This is the third in a series about how our core values guide the way we design and manage our communities.
In PMG’s X team parlance, ‘bagel’ = a person who settles for the status quo, avoiding risk due to fear of failure or embarrassment. Everyone has value, but a bagel is a zero when it comes to decision-making.
Development is risky. We borrow money to buy land and build grand structures. Then we ask hard working people to trust us with their rent money while challenging their expectations of what an apartment building should be. Our whole business hinges on being more exciting and innovative than the competition.
The easiest — most bagel — decision is to do what’s expected.
- Design a generic building with a unit mix that roughly matches other similarly sized and situated projects
- Pick some inoffensive finishes
- Throw a half-assed game room or theater near the pool
- Hope people line up to live there
That’s not our style. We replace stodgy front desks and hushed lobbies with community managers hanging at raucous coffee and cocktail bars. We eliminate physical door keys with a mobile app that also manages guest access, packages, community events, and thermostats. We believe dog runs should be hangouts for humans first, and that quiet reading rooms should instead be vibrant coworking hubs. We recognize that art everywhere means it won’t be for everyone, and that’s OK.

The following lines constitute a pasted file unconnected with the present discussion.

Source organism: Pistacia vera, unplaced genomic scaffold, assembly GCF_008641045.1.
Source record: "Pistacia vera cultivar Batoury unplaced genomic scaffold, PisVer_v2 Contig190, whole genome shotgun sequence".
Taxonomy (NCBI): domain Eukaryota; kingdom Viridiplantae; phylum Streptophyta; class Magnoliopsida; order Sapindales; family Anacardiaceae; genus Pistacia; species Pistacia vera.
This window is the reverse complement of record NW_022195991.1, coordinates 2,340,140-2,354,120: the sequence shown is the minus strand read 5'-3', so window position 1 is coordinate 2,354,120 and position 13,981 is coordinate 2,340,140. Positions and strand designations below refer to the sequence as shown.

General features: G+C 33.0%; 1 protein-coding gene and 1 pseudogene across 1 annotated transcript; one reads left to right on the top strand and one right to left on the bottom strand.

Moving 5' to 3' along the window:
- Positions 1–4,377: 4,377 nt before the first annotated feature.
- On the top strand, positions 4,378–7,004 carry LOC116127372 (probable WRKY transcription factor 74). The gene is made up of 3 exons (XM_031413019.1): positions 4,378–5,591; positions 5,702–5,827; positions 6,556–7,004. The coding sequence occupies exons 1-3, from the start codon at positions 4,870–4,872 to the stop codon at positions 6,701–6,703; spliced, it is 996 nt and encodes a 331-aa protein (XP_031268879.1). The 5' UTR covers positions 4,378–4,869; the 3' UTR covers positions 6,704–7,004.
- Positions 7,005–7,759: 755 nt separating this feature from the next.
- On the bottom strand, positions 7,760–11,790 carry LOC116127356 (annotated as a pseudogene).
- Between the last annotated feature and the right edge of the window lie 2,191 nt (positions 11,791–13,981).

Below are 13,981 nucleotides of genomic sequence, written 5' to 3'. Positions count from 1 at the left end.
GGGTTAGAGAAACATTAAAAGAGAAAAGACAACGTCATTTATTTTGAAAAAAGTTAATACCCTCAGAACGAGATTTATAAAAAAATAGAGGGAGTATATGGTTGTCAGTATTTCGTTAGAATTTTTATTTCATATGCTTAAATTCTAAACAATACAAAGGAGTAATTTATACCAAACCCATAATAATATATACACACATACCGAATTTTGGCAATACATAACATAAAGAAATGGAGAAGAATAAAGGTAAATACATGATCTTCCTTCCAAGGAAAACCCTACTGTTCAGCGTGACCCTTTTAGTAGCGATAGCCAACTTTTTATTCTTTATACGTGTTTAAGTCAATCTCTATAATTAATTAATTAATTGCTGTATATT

Striving to never be a bagel reminds us that our community deserves a better living experience than typical apartments.
It also creates a culture that coaxes people out of their shells. PMGx team members are emboldened to speak out in meetings and challenge executives when off-base, knowing brutal honesty will be met with a hug. Passively allowing bad decisions is far more offensive than calling your boss an idiot.
Sometimes we all need a push to get out of our own way. Providing our community with constant social events (typically focused on enrichment, socializing or health) is as crucial to our mission as providing running water, but these events only succeed if people take a bit of risk to attend. Showing up means being vulnerable to new people and experiences, which we’re proud to encourage.
We’d be toast if we didn’t invest dough wiseley, scoop ourselves up every day, hire the upper crust of talent, and follow Cream Cheese into battle. Not to schmear the competition, but with this strategy baked into our culture, success is a lox.
P.S. No delicious carbs were hurt while creating this content.